In the heat of a presidential election year, just about anything can get used as ammunition for negative attacks.
The new book by The Washington Post’s Pulitzer Prize-winning associate editor David Maraniss is at risk of suffering that fate, which would be reductive and disappointing given that it is such a richly textured piece of work.
Most notable among these is the way Obama’s own book compresses experiences from other relationships into his account of a single love affair with an unnamed woman, whom Maraniss reveals to be Genevieve Cook, the daughter of an Australian diplomat.
In truth, there is no scandal here — every edition of Dreams From My Father acknowledged the use of composites and the fact that some events were presented out of chronological order.
Maraniss is careful to note in his introduction that “the point of my book is not to keep a scorecard recording the differences between the memoir and the way things were remembered by others; that would distort the meaning and intent of his book, and of mine.”
The author has bigger fish to fry. Barack ObamaBarack ObamaDon’t get fooled again on Iran Trump moves toward repealing Obama EPA water rule Poll: More than 6 in 10 oppose ObamaCare repeal MORE: The Story goes further than any previous work in mapping the contours of Obama’s character and in puncturing the curious phenomenon by which perhaps the most famous man in the world has remained unknowable at a certain level.
Maraniss’s approach here shares something with his earlier — and equally impressive — biography of Bill ClintonBill ClintonDon’t get fooled again on Iran Finally, an immigration reform bill that tackles family migration 5 ways politics could steal the show at Oscars MORE, First in His Class.
The Clinton book concentrated on the future president’s early life and ended on the day in late 1991 when he announced his bid for the presidency.
Six chapters of Barack Obama: The Story pass before we reach Obama’s birth, and it ends with his departure from Chicago to Harvard Law School.
The choice of endpoint eliminates two crucial phases of Obama’s life: his first steps in electoral politics and his courtship of, and eventual marriage to, the then-Michelle Robinson.
But the book suffers little from these exclusions for several reasons.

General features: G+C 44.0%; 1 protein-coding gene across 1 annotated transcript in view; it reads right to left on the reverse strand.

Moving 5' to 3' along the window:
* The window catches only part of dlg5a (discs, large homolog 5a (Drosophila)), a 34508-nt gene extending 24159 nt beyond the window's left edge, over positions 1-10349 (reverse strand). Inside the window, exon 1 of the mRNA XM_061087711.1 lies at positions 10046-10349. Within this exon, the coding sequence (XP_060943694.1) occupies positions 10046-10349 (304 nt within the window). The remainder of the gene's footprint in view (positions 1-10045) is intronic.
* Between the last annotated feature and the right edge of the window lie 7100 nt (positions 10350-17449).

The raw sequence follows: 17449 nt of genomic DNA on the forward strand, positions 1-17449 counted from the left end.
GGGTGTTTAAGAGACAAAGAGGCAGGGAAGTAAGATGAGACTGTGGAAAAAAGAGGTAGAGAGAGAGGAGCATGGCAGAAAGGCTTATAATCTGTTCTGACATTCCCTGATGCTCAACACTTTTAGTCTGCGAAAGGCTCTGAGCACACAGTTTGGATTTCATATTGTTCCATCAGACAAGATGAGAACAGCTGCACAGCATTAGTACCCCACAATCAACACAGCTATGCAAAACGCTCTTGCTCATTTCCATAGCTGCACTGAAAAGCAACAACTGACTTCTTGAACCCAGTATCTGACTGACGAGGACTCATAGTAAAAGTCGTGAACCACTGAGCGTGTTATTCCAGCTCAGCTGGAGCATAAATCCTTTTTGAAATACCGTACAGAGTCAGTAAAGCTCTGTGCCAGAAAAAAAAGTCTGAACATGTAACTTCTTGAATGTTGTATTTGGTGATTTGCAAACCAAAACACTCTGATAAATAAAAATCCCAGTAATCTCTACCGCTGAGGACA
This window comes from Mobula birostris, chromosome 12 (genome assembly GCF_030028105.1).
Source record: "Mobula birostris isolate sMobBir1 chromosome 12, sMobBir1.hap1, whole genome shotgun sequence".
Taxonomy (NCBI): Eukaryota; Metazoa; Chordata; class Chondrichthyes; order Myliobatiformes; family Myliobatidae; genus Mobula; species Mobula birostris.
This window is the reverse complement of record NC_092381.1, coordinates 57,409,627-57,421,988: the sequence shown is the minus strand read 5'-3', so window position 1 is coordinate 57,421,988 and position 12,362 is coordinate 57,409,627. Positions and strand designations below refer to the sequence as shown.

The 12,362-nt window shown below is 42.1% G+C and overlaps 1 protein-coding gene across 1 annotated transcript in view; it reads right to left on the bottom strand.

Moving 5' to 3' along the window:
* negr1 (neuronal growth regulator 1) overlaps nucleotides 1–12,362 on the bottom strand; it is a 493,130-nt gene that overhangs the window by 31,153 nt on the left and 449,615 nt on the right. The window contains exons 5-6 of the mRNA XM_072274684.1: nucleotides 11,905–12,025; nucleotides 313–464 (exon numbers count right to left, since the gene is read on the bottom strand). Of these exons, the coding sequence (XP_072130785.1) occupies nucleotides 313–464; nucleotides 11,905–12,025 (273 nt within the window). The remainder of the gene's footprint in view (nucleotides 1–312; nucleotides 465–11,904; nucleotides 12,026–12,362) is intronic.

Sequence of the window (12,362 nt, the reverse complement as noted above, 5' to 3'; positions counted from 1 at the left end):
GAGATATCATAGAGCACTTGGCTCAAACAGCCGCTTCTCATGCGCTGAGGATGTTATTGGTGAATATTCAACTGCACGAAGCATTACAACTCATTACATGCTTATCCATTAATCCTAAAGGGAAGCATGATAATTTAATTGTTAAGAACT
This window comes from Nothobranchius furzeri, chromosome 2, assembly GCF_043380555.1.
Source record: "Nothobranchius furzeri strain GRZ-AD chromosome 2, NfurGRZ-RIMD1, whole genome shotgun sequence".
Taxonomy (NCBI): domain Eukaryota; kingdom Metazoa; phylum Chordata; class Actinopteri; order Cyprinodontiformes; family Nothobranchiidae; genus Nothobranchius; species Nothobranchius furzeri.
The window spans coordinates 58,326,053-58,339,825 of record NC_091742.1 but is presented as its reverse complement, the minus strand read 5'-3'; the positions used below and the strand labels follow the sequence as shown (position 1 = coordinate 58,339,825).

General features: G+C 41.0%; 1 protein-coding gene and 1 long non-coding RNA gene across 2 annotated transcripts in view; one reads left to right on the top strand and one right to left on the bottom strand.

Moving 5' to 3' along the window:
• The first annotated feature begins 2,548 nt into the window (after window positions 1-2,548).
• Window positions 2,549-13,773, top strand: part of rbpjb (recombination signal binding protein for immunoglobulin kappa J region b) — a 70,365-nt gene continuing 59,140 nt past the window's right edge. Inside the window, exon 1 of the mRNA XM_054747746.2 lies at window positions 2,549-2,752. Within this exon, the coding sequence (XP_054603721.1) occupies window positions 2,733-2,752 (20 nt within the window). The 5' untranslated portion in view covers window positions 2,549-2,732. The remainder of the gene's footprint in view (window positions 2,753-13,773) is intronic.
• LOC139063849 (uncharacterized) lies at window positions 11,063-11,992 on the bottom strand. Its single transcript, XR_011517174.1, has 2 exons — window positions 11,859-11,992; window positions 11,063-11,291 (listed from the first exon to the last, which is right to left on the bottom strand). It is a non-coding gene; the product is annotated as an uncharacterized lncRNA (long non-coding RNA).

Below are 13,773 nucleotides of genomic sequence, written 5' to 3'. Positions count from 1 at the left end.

First, Obama’s public life has been examined so closely that at this point there might be little new to tell.
Second, the sheer depth of Maraniss’s reporting delivers insights both fundamental and entertainingly frivolous. (In the latter category: The future president, as a student, was known for his impressive impersonation of Mick Jagger in which “he could do the walk, the strut, the face.”)
Third, in concentrating on the early life, Maraniss reveals a great deal about Obama’s unusually conscious construction of his own identity.
Whereas most people’s personalities evolve, for good or ill, without much deliberate thought on their part, this was not the case with Obama. Biracial, separated from his mother for long stretches and effectively fatherless, Obama had to grapple with myriad knotty questions of identity on his own.
One of the book’s most understated yet intriguing threads is the degree to which the young Obama latched onto basketball as a way to affirm his black identity. “Basketball marked the beginning of his long arc toward feeling home in black America,” the author writes.
Yet, at the same time, Maraniss notes that a constant imperative for Obama was to avoid being pigeonholed, racially or otherwise.
In a November 2011 interview for the book, Obama acknowledged this effort in striking terms.
“The only way my life makes sense is if regardless of culture, race, religion, tribe, there is this commonality, these essential human truths and passions and hopes and moral precepts that are universal. And that we can reach out beyond our differences. If that is not the case, then it is pretty hard for me to make sense of my life,” he said.
It would be overstating things to say that Maraniss had resolved every element of intrigue about Obama’s character. Genevieve Cook, the early girlfriend, tells the author how she felt Obama protected himself behind a metaphorical veil.
“It felt like he had a veil hanging down between himself and the outside world,” she said. “And nothing got past that veil without double-checking, inwards and outwards. Mentally observing character, dispassionate, balancing one thing against the other ... that was just so essentially him.”
There is no evidence that the veil hides the kind of dank secret that Obama’s most implacable critics imagine. But Cook’s description, of watchfulness and caution, still applies to the president today.
Here, Maraniss offers not just a beautifully written book, but a real insight into what goes on behind the veil.
It is more than any Obama biographer has achieved before.